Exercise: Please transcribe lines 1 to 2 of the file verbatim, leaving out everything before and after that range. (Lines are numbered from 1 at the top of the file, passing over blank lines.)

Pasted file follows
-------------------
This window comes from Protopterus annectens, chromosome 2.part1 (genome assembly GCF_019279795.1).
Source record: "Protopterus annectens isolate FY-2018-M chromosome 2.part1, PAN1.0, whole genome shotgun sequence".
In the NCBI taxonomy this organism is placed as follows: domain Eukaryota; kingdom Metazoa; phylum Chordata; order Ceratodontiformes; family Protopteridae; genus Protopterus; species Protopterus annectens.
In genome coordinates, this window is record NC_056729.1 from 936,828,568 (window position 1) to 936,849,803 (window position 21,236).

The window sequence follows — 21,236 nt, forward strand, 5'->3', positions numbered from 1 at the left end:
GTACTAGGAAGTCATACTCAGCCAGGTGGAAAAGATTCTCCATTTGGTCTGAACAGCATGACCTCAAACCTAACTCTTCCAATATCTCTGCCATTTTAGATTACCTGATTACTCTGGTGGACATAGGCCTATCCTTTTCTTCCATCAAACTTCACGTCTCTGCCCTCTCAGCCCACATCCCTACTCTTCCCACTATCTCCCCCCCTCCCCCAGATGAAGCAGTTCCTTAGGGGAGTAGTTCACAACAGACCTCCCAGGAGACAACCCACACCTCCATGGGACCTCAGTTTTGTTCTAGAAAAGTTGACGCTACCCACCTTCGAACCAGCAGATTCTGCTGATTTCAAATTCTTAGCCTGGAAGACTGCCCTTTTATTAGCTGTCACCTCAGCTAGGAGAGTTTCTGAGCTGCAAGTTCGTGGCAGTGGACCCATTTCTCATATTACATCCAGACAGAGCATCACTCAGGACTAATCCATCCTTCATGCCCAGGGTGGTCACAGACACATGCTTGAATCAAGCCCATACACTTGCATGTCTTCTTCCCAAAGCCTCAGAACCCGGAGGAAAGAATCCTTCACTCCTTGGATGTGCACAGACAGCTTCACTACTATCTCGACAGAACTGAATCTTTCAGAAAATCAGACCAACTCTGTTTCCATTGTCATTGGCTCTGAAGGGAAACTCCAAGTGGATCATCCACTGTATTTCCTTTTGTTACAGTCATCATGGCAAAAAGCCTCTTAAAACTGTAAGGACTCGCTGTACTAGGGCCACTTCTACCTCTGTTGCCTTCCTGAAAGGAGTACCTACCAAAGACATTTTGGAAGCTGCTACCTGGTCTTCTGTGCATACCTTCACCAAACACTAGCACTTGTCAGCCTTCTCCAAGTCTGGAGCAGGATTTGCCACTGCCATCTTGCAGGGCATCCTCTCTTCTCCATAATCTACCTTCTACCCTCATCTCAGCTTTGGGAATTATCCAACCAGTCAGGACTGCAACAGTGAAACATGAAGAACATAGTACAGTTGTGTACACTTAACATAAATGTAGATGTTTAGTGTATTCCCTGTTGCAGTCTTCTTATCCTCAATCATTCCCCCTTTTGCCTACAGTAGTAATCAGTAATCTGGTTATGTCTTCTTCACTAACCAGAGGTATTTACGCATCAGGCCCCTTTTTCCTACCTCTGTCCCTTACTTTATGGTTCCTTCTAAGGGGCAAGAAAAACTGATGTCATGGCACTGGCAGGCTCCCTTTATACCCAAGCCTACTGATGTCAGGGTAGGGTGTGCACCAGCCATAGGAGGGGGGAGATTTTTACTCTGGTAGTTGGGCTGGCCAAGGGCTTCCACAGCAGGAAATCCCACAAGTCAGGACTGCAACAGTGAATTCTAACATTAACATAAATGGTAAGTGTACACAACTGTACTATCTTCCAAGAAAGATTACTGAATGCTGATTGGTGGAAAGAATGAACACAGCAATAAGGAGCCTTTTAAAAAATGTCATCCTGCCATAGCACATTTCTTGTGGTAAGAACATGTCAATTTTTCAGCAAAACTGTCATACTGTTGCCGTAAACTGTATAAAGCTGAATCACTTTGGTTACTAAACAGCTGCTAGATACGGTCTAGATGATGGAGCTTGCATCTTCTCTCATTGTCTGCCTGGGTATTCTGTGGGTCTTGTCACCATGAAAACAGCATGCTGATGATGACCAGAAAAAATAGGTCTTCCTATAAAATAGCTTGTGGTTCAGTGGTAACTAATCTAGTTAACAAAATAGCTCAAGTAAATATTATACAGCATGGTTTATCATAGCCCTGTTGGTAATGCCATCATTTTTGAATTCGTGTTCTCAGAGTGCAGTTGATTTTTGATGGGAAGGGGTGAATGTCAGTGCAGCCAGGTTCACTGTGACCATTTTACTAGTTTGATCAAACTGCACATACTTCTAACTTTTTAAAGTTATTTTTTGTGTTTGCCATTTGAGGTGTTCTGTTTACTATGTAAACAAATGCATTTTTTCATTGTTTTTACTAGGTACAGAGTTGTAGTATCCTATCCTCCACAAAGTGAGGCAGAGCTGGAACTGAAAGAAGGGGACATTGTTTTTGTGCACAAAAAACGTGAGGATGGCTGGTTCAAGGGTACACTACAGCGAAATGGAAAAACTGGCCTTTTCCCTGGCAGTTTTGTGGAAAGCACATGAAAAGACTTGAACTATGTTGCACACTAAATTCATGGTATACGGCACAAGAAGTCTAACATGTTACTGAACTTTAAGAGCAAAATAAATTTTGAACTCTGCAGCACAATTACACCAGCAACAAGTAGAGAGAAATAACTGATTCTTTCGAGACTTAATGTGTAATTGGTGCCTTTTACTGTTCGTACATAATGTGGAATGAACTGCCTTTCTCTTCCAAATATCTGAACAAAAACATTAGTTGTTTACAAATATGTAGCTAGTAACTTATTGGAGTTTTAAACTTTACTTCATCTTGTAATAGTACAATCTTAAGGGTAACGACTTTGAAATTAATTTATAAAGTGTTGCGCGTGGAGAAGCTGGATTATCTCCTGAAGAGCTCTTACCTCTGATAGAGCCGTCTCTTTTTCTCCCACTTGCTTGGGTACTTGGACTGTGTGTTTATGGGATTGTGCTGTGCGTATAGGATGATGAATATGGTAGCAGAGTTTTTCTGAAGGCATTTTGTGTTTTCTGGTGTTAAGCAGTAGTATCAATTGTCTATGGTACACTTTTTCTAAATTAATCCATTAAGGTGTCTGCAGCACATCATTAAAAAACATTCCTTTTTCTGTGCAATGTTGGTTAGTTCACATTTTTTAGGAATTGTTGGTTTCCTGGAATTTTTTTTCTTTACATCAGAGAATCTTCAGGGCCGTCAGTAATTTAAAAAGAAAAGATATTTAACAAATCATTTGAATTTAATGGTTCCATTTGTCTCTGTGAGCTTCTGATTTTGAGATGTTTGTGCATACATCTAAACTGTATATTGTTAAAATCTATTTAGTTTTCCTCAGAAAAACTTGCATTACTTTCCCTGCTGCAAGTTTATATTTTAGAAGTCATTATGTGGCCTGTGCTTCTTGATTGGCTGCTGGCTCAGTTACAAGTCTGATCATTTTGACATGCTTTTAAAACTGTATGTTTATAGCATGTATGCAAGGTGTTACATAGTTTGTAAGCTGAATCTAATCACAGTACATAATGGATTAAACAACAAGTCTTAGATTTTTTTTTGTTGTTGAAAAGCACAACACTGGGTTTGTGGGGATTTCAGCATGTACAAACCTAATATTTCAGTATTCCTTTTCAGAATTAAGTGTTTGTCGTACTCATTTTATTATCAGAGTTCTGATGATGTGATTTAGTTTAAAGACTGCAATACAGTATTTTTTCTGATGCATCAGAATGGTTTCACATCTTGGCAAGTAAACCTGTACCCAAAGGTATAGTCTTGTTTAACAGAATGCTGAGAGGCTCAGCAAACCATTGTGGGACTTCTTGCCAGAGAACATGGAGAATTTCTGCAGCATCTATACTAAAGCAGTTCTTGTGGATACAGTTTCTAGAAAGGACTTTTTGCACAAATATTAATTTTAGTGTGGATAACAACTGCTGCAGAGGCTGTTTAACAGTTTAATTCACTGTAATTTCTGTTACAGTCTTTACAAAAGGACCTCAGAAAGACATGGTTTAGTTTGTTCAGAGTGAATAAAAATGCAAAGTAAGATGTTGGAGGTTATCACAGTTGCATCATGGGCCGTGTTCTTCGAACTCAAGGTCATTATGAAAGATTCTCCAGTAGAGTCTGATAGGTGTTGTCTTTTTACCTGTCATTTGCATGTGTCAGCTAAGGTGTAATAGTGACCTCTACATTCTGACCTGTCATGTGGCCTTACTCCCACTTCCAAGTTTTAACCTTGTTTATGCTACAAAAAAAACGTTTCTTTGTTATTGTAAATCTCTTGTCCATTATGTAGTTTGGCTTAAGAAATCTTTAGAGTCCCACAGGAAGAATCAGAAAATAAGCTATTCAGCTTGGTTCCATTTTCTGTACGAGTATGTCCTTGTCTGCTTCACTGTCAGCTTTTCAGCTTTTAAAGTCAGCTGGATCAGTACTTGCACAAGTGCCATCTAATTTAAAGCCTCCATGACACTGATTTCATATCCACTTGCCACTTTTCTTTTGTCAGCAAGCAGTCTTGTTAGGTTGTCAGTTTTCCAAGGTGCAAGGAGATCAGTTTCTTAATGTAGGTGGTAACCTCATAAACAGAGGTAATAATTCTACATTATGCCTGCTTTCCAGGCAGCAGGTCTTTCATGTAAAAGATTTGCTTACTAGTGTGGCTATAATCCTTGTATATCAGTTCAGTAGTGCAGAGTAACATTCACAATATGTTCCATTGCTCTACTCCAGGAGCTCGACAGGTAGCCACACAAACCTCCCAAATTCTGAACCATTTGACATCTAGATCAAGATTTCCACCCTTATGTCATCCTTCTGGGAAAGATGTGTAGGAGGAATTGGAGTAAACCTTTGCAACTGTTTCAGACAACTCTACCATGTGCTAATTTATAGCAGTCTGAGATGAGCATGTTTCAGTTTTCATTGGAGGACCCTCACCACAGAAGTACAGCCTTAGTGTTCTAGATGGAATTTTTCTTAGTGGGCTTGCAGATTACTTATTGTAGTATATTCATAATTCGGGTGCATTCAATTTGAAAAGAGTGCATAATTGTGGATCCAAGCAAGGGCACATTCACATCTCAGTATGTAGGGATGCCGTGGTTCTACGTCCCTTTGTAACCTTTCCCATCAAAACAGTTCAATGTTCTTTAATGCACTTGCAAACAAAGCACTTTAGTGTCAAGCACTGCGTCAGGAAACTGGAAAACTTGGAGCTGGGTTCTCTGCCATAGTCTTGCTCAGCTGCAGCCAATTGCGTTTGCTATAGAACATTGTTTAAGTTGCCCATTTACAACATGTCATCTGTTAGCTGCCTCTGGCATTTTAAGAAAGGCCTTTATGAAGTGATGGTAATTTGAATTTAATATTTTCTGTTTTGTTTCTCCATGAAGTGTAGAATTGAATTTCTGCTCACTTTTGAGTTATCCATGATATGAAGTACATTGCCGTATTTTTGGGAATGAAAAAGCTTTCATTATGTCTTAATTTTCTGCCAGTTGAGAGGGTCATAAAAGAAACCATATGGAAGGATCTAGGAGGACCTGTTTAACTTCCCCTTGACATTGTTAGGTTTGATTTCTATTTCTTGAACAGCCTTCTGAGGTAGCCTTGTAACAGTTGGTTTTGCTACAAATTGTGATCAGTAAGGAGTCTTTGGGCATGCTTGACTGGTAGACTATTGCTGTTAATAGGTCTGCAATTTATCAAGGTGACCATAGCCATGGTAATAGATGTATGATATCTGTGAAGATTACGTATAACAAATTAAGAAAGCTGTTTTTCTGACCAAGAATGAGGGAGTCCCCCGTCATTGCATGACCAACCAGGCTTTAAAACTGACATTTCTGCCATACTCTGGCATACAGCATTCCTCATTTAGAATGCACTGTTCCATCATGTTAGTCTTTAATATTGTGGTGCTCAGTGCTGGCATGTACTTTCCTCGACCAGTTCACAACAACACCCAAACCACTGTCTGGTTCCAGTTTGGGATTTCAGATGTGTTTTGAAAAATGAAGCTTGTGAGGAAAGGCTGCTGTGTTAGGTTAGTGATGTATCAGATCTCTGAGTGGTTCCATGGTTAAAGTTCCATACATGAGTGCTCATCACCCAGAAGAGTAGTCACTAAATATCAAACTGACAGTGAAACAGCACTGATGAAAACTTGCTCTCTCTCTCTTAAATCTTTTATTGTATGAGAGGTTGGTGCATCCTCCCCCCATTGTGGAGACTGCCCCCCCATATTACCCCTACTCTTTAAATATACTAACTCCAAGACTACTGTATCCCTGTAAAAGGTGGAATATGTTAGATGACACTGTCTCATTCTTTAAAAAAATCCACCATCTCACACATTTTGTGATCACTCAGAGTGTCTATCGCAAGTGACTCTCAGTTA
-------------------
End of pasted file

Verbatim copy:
This window comes from Protopterus annectens, chromosome 2.part1 (genome assembly GCF_019279795.1).
Source record: "Protopterus annectens isolate FY-2018-M chromosome 2.part1, PAN1.0, whole genome shotgun sequence".